Promoting Longer Bloom Period

Do you know how to promote a longer bloom period? If you have a flower garden that includes black-eyed Susans, bachelor’s buttons, and tall phlox, do you know how to treat them to promote long-term bloomng? Does trimming the plant help, and how soon and how severely can I trim after the blooms fade?

Annual bachelor’s buttons will rebloom freely if trimmed back to remove the spent flowers. Cut the flowers as for a bouquet, just above a branch or leaf so as not to leave bare wiry stems sticking up. Black-eyed Susans will bloom naturally over a long period, but if you deadhead the plants by cutting them back by about half once the main flush begins to fade, you may stimulate another (smaller) flush of bloom in the fall.

Some gardeners simply allow the seedheads to remain and consider them an attractive fall and winter feature in and of themselves, and the birds will enjoy the seeds. The plants would then be trimmed back very short in the spring.

Tall phlox will bloom over a longer period if spent flowers are removed one by one. In general, phlox (except creeping phlox) should be trimmed off very short in the fall once frost has browned the tops. All of these plants will give their best display in full sun with rich soil that is kept evenly moist (but not soggy).

And now I would like to offer you free access to my gardening journal when you subscribe to my blog, a 16 page journal that you can use season after season. Click on Subscribe to My Blog.

Happy Gardening from the Master Gardener Girl!!

Digging and Storing Bulbs

Bulbs provide a good investment for money spent and supply years of spring color in your yard. Fall is the prime time for planting of hardy spring flowering bulbs. Most bulbs can be planted until the ground is frozen. I however, have planted tons of them in the Spring and have always been successful. I have been able to keep a few of my bulbs in the ground year round, but some have to be brought in. Since it is almost time for spring bulb preservation, I am giving you information on digging up and storing your spring and summer bulbs.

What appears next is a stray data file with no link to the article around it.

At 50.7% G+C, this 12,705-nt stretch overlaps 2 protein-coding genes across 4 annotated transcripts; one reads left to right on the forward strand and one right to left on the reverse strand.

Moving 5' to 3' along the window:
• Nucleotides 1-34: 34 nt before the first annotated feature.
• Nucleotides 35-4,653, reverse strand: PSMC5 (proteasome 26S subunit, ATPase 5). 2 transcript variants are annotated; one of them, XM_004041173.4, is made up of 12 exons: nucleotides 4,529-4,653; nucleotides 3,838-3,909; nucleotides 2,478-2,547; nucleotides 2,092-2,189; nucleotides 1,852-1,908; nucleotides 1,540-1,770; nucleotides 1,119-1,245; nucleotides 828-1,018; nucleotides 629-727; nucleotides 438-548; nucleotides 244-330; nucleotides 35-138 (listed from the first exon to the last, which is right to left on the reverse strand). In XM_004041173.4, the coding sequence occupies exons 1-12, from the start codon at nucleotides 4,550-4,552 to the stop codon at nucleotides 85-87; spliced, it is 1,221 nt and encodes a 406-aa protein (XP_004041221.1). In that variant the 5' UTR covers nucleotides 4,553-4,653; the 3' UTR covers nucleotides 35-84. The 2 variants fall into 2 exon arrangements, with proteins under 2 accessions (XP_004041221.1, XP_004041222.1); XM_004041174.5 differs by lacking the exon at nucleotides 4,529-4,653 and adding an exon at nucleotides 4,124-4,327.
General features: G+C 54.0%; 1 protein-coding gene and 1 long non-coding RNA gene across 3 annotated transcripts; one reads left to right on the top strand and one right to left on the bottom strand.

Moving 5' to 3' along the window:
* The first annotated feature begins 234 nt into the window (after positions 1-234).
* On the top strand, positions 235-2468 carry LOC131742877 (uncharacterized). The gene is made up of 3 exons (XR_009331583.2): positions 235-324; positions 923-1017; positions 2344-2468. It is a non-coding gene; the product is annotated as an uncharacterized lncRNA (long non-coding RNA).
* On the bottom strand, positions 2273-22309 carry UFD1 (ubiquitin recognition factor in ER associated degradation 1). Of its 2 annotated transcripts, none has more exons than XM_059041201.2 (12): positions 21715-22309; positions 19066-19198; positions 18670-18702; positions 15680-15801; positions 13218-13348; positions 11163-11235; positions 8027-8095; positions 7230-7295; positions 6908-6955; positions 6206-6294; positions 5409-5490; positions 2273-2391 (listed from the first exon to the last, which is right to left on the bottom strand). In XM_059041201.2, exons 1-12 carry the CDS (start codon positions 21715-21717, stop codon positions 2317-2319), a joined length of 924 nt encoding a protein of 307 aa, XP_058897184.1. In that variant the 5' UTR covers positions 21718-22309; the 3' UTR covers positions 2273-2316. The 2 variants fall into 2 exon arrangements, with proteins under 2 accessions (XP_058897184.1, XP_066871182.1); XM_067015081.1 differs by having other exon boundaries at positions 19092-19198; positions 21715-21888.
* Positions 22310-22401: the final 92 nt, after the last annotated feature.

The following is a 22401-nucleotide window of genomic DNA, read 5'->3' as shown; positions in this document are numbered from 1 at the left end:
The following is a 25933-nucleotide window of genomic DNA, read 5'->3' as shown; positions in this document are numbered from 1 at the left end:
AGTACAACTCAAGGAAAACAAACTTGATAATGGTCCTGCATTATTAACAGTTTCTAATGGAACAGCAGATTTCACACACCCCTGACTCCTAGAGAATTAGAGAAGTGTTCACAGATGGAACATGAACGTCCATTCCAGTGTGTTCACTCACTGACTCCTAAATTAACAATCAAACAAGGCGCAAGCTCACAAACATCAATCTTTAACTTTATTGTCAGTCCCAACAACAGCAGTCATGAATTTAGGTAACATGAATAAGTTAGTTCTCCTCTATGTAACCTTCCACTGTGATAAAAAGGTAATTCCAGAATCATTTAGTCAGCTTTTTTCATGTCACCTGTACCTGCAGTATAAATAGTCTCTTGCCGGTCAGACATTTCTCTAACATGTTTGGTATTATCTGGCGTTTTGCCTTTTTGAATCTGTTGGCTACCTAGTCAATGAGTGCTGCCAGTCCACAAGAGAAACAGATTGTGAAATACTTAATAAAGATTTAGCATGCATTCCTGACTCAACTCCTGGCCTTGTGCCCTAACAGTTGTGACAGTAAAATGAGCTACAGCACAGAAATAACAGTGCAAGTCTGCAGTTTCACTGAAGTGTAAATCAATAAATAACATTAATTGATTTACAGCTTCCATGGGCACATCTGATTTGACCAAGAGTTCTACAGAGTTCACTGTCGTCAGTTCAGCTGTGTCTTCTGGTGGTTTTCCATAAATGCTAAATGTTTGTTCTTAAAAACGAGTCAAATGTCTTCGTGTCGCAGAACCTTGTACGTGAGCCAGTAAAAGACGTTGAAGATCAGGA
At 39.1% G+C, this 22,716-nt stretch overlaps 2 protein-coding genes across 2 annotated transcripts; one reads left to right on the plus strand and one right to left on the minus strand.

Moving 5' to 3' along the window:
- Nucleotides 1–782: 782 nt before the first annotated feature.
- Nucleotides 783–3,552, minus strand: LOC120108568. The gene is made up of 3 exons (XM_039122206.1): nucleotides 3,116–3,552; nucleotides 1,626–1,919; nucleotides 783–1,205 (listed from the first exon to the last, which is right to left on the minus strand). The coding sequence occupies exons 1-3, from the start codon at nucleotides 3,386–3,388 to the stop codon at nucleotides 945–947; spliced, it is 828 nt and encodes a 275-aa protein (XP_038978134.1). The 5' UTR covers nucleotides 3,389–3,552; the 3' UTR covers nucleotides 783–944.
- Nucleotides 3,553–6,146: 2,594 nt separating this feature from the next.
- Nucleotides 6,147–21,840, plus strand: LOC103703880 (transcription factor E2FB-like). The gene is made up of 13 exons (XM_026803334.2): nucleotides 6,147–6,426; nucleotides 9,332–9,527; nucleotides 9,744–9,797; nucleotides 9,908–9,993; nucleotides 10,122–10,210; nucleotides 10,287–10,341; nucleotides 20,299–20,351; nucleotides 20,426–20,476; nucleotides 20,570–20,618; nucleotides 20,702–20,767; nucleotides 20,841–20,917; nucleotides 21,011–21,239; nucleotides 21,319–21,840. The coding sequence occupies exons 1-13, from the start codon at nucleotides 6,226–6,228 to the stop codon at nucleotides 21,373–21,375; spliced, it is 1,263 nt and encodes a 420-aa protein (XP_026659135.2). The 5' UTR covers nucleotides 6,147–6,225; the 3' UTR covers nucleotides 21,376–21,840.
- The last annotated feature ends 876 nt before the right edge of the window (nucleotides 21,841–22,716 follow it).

Digging and Storing Spring Bulbs

Once the foliage dies back or matures in the late spring or early summer, the bulb is dormant. Summer is the dormant period for spring bulbs. As the foliage dies back, the roots that nourish the bulbs also die back. With fall rains, the bulb comes out of summer dormancy and roots begin to grow again to provide the bulb nutrients and moisture.

Once the spring bulbs enter dormancy, the time is right to dig the bulbs if needed. Some bulbs benefit from digging to divide the bulbs and spread them out over the bed.

If the choice is to dig bulbs, they should be stored in a well ventilated place and replanted in the fall. Every five years daffodils and crocus should be dug and replanted to prevent overcrowding. The first sign of overcrowding will be a decrease in the flower size, uneven bloom and uneven plant height. When this occurs, dig, spread bulbs out and replant immediately.

Digging and Storing Summer Bulbs

Most summer flowering bulbs should be dug and stored when the leaves on the plants turn yellow. Use a spading fork to lift the bulbs from the ground. Wash off any soil that clings to the bulbs, except for bulbs that are stored in pots or with the soil around them.

Leave the soil on achimenes, begonia, canna, caladium, dahlia and ismene bulbs. Store these bulbs in clumps on a slightly moistened layer of peat moss or sawdust in a cool place. Wash and separate them just before planting.

Spread the washed bulbs in a shaded place to dry. When dry, store them away from sunlight in a cool, dry basement, cellar, garage or shed at 60° to 65°F. Avoid tempertures below 50° or above 70°F unless different instructions are given for a particular bulbs.

Inspect your bulbs for signs of disease. Keep only large, healthy bulbs that are firm and free of spots. Discard undersized bulbs.

If you have only a few bulbs, you can keep them in paper bags hung by strings from the ceiling or wall. Store large numbers of bulbs on trays with screen bottoms. Separate your bulbs by species or variety before storing them.